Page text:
4


Music


Books


Film


Television


Recent
Books

A Fresh Look at Free Will and Determinism in Terry Gilliam's '12 Monkeys'

Prof. Susanne Kord gets to the heart of the philosophical issues in Terry Gilliam's 1995 time-travel dystopia, 12 Monkeys.

Music

The Devonns' Debut Is a Love Letter to Chicago Soul

Chicago's the Devonns pay tribute the soul heritage of their city with enough personality to not sound just like a replica.

Music

Jaye Jayle's 'Prisyn' Is a Dark Ride Into Electric Night

Jaye Jayle salvage the best materials from Iggy Pop and David Bowie's Berlin-era on Prisyn to construct a powerful and impressive engine all their own.

Music

Kathleen Edwards Finds 'Total Freedom'

Kathleen Edwards is back making music after a five-year break, and it was worth the wait. The songs on Total Freedom are lyrically delightful and melodically charming.

Television

HBO's 'Lovecraft Country' Is Heady, Poetic, and Mangled

Laying the everyday experience of Black life in 1950s America against Cthulhuian nightmares, Misha Green and Jordan Peele's Lovecraft Country suggests intriguing parallels that are often lost in its narrative dead-ends.

Music

Jaga Jazzist's 'Pyramid' Is an Earthy, Complex, Jazz-Fusion Throwback

On their first album in five years, Norway's Jaga Jazzist create a smooth but intricate pastiche of styles with Pyramid.

Music

Finding the Light: An Interview with Kathy Sledge

With a timeless voice that's made her the "Queen of Club Quarantine", Grammy-nominated vocalist Kathy Sledge opens up her "Family Room" and delivers new grooves with Horse Meat Disco.

Books

'Bigger Than History: Why Archaeology Matters'

On everything from climate change to gender identity, archaeologists offer vital insight into contemporary issues.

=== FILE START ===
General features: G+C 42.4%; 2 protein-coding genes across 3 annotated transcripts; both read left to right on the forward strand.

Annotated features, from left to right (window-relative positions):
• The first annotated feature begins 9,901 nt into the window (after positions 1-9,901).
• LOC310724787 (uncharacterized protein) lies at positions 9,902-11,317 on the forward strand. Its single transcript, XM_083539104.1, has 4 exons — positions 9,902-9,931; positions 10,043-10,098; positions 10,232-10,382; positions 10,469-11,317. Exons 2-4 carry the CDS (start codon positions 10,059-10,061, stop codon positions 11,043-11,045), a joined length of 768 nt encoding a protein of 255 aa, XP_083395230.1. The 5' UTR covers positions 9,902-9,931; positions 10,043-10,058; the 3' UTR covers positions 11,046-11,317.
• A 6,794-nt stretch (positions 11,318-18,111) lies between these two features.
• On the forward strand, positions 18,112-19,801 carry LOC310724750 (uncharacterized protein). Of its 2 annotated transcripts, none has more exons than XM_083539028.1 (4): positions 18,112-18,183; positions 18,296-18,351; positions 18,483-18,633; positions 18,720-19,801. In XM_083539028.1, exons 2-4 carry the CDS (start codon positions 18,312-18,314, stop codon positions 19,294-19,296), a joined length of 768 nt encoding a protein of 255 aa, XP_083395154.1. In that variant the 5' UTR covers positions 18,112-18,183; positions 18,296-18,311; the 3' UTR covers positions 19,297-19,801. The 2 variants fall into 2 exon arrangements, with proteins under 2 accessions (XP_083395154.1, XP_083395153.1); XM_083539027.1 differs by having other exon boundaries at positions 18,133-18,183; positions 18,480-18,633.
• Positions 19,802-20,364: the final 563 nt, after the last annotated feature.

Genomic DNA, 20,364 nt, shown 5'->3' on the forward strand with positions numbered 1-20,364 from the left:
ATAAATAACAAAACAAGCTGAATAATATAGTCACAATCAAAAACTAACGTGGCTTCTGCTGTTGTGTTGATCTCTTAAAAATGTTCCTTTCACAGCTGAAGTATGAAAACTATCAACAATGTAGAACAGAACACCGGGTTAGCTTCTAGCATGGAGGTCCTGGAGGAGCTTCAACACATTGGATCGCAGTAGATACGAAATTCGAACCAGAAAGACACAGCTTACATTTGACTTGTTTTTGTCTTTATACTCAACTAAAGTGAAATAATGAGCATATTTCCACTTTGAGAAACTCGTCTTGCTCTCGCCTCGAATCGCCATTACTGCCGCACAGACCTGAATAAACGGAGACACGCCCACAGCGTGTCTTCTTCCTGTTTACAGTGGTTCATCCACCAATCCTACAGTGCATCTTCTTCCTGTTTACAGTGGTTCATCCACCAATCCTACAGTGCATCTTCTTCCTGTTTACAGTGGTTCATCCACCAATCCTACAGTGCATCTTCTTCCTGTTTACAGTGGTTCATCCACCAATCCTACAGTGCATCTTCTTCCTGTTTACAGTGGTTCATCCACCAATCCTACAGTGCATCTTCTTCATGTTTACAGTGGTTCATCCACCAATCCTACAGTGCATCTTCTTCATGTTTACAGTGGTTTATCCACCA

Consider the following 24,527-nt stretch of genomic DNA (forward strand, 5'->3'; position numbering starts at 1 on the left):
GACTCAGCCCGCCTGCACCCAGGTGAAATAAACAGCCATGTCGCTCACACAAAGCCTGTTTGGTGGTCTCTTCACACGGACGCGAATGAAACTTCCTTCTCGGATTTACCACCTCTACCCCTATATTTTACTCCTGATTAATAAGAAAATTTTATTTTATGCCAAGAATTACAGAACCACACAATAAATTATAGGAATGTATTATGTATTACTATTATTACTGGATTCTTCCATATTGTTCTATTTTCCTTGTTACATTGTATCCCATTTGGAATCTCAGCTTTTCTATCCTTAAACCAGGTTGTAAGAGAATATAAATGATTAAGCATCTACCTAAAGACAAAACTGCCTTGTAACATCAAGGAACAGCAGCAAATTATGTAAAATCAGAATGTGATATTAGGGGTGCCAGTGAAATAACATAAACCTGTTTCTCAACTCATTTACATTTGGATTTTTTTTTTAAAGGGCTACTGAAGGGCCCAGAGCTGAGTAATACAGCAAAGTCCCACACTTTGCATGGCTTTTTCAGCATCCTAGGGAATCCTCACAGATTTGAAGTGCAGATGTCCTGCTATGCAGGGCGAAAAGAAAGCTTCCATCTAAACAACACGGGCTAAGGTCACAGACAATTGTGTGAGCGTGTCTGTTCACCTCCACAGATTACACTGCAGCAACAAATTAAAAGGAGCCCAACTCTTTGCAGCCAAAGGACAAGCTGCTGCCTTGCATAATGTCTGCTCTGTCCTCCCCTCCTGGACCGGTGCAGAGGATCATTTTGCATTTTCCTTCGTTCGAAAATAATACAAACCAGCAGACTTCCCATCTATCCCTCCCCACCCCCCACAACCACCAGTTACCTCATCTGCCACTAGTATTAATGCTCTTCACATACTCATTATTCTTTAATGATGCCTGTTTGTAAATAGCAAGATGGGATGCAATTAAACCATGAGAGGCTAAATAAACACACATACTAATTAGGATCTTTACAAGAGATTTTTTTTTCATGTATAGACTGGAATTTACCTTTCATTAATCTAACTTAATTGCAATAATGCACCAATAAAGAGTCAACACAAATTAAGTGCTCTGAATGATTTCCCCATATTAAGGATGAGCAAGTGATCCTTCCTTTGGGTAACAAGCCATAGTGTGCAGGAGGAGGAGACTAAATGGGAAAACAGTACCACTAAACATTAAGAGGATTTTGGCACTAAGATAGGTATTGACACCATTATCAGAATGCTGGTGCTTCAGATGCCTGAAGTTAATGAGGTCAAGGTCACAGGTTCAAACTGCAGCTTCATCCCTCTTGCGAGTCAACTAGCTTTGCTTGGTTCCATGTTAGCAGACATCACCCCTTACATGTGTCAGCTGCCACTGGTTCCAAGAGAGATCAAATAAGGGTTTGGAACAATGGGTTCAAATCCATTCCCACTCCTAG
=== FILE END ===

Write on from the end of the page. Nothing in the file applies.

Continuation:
Film

'Avengers: Endgame' Culminates 2010's Pop Culture Phenomenon

Avengers: Endgame features all the expected trappings of a superhero blockbuster alongside surprisingly rich character resolutions to become the most crowd-pleasing finalés to a long-running pop culture series ever made.

Music

Max Richter's 'VOICES' Is an Awe-Inspiring and Heartfelt Soundscape

Choral singing, piano, synths, and an "upside-down" orchestra complement crowd-sourced voices from across the globe on Max Richter's VOICES. It rewards deep listening, and acts as a global rebuke against bigotry, extremism and authoritarianism.

Music

DYLYN Dares to "Find Myself" by Facing Fears and Life's Dark Forces (premiere + interview)

Shifting gears from aspiring electropop princess to rock 'n' rule dream queen, Toronto's DYLYN is re-examining her life while searching for truth with a new song and a very scary-good music video.

Music

JOBS Make Bizarre and Exhilarating Noise with 'endless birthdays'

Brooklyn experimental quartet JOBS don't have a conventional musical bone in their body, resulting in a thrilling, typically off-kilter new album, endless birthdays.

Music

​Nnamdï' Creates a Lively Home for Himself in His Mind on 'BRAT'

Nnamdï's BRAT is a labyrinth detailing the insular journey of a young, eclectic DIY artist who takes on the weighty responsibility of reaching a point where he can do what he loves for a living.

Music

Monte Warden and the Dangerous Few Play It Cool​

Austin's Monte Warden and the Dangerous Few perform sophisticatedly unsophisticated jazz/Americana that's perfect for these times

Music

Eleanor Underhill Takes Us to the 'Land of the Living' (album stream)

Eleanor Underhill's Land of the Living is a diverse album drawing on folk, pop, R&B, and Americana. It's an emotionally powerful collection that inspires repeated listens.

Music

How Hawkwind's First Voyage Helped Spearhead Space Rock 50 Years Ago

Hawkwind's 1970 debut opened the door to rock's collective sonic possibilities, something that connected them tenuously to punk, dance, metal, and noise.

Books

Graphic Novel 'Cuisine Chinoise' Is a Feast for the Eyes and the Mind

Lush art and dark, cryptic fables permeate Zao Dao's stunning graphic novel, Cuisine Chinoise.

Music

Alanis Morissette's 'Such Pretty Forks in the Road' Is a Quest for Validation

Alanis Morissette's Such Pretty Forks in the Road is an exposition of dolorous truths, revelatory in its unmasking of imperfection.

Reviews
Collapse Expand Reviews

Features
Collapse Expand Features
PM Picks
Collapse Expand Pm Picks

© 1999-2020 PopMatters.com. All rights reserved.
PopMatters is wholly independent, women-owned and operated.